Many famous actors and models have a “big break” story—getting spotted by the right person in a bar, on the street or at that quintessential teenage watering hole, the shopping mall.
There’s a reason talent scouts frequent small-town malls looking for their next clients: Small-town malls are ideal places to encounter young people in their natural environment. So, when our web design team needed to evaluate potential updates to our partner schools’ online applications, it seemed appropriate that we, too, head to the mall to seek real-time reactions from our ultimate audience, high school students.
At Royall & Company, we are no strangers to in-person testing. Every year, we do interviews, exercises and tests with individual students to complement the quantitative data we gather by measuring responses to campaigns. But the shopping mall environment was new for us, and it proved to be a particularly rich source of input, transforming our experience into something more like “guerrilla user testing.”
We nabbed a spot at the entrance to the food court (prime real estate indeed), and our web designers set to work scouting students to serve as test subjects. Just a few hours later, we had walked dozens of high school and college students through our application prototypes and learned several valuable lessons along the way—about how to get useful feedback from students and also about the design of our online applications.
Testing the waters
For this particular testing session, we were focused on two enhancements to our online applications.
First, we were exploring a more intuitive approach to our validation experience on mobile devices. College applications are inherently large and complex, including for the sign-in and password-setting process, which poses particular challenges for mobile device users. Our goal in this test was to create for mobile-device users a new validation experience that could be scaled and adapted to meet each school's unique needs while still providing a great, seamless user experience.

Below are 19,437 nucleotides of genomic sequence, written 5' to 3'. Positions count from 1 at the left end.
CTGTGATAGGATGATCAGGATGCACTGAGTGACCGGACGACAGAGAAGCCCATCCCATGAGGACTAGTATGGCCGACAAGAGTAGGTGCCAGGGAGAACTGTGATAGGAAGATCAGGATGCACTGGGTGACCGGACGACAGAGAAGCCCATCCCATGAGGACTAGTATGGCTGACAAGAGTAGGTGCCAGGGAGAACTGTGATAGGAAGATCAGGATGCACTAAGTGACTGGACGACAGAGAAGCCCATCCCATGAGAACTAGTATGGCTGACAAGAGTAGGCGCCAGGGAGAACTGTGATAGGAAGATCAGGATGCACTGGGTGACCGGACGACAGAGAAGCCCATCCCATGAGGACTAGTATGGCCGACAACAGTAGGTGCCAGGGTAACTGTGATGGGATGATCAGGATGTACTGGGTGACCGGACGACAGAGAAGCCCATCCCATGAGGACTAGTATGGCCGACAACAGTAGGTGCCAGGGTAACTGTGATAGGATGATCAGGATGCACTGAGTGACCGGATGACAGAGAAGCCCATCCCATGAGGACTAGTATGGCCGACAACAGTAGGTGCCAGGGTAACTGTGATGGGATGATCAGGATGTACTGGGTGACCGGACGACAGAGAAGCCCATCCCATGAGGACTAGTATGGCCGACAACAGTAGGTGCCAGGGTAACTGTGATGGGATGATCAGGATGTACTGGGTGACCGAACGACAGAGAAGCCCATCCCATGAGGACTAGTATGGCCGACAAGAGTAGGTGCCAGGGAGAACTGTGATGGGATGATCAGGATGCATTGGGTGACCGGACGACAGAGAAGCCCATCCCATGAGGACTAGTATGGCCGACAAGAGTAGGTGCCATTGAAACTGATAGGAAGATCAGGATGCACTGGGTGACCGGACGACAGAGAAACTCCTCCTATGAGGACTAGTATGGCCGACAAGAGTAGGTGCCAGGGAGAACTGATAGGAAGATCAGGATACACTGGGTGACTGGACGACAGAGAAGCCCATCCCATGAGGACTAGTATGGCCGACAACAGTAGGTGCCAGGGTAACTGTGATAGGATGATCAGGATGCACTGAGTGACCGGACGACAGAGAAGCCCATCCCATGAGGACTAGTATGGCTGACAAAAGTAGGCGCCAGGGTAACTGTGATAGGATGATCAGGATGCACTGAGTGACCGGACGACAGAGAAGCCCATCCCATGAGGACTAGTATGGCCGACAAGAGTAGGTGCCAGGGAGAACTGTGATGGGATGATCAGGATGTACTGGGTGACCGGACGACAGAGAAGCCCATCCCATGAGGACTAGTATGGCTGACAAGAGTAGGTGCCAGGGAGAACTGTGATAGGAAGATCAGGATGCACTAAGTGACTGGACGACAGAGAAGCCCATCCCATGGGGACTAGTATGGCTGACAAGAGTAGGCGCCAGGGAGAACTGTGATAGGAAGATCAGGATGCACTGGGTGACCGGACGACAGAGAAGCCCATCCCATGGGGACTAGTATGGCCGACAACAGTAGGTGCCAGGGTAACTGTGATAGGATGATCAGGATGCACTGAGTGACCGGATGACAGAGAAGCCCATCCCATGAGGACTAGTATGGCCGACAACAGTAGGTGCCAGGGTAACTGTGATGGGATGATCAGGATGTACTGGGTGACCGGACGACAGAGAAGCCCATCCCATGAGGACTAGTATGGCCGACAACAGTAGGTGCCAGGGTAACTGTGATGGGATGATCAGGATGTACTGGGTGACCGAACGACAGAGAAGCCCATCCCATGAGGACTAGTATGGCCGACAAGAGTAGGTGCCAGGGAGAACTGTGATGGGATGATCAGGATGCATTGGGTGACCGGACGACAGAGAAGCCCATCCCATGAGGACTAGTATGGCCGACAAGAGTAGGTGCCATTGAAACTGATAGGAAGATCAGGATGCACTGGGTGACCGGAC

Second, we were testing a new approach to how students entered an application and returned to complete it. This test was important to us because new security technology has become available; our goal was to ensure the security upgrades were introduced in a way that added security without disrupting the user experience or marketing performance.
Keeping tests short, sweet, and uninterrupted
We had only about five minutes of each student’s time for our tests. These students came to the mall to shop and socialize, not to participate in usability testing, so making the tests as brief as possible was at a premium.
However, we also wanted to keep ourselves from providing students with too much guidance throughout the testing experience. After all, we wanted to find the true “pain points” in the system—the ones that were affecting students’ ability to use it—not the potential problems we’d speculated about prior to testing.